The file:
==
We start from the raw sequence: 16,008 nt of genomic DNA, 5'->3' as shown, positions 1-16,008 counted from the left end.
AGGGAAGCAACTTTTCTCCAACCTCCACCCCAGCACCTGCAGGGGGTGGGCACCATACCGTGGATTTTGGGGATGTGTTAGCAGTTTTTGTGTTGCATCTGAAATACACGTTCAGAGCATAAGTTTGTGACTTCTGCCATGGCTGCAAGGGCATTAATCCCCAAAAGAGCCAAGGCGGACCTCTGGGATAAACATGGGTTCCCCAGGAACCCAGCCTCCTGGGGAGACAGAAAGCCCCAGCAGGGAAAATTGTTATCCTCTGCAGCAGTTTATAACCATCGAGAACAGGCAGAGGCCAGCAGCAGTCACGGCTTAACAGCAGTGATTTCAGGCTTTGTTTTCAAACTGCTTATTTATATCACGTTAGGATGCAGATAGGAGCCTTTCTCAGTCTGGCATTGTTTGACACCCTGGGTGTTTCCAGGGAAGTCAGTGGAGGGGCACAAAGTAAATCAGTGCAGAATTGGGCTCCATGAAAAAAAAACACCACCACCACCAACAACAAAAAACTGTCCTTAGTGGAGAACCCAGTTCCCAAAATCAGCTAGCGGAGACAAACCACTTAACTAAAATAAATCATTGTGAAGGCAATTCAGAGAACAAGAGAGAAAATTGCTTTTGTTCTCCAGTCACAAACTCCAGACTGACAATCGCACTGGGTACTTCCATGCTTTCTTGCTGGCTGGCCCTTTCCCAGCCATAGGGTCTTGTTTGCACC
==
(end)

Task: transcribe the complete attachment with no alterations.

We start from the raw sequence: 16,008 nt of genomic DNA, 5'->3' as shown, positions 1-16,008 counted from the left end.
AGGGAAGCAACTTTTCTCCAACCTCCACCCCAGCACCTGCAGGGGGTGGGCACCATACCGTGGATTTTGGGGATGTGTTAGCAGTTTTTGTGTTGCATCTGAAATACACGTTCAGAGCATAAGTTTGTGACTTCTGCCATGGCTGCAAGGGCATTAATCCCCAAAAGAGCCAAGGCGGACCTCTGGGATAAACATGGGTTCCCCAGGAACCCAGCCTCCTGGGGAGACAGAAAGCCCCAGCAGGGAAAATTGTTATCCTCTGCAGCAGTTTATAACCATCGAGAACAGGCAGAGGCCAGCAGCAGTCACGGCTTAACAGCAGTGATTTCAGGCTTTGTTTTCAAACTGCTTATTTATATCACGTTAGGATGCAGATAGGAGCCTTTCTCAGTCTGGCATTGTTTGACACCCTGGGTGTTTCCAGGGAAGTCAGTGGAGGGGCACAAAGTAAATCAGTGCAGAATTGGGCTCCATGAAAAAAAAACACCACCACCACCAACAACAAAAAACTGTCCTTAGTGGAGAACCCAGTTCCCAAAATCAGCTAGCGGAGACAAACCACTTAACTAAAATAAATCATTGTGAAGGCAATTCAGAGAACAAGAGAGAAAATTGCTTTTGTTCTCCAGTCACAAACTCCAGACTGACAATCGCACTGGGTACTTCCATGCTTTCTTGCTGGCTGGCCCTTTCCCAGCCATAGGGTCTTGTTTGCACC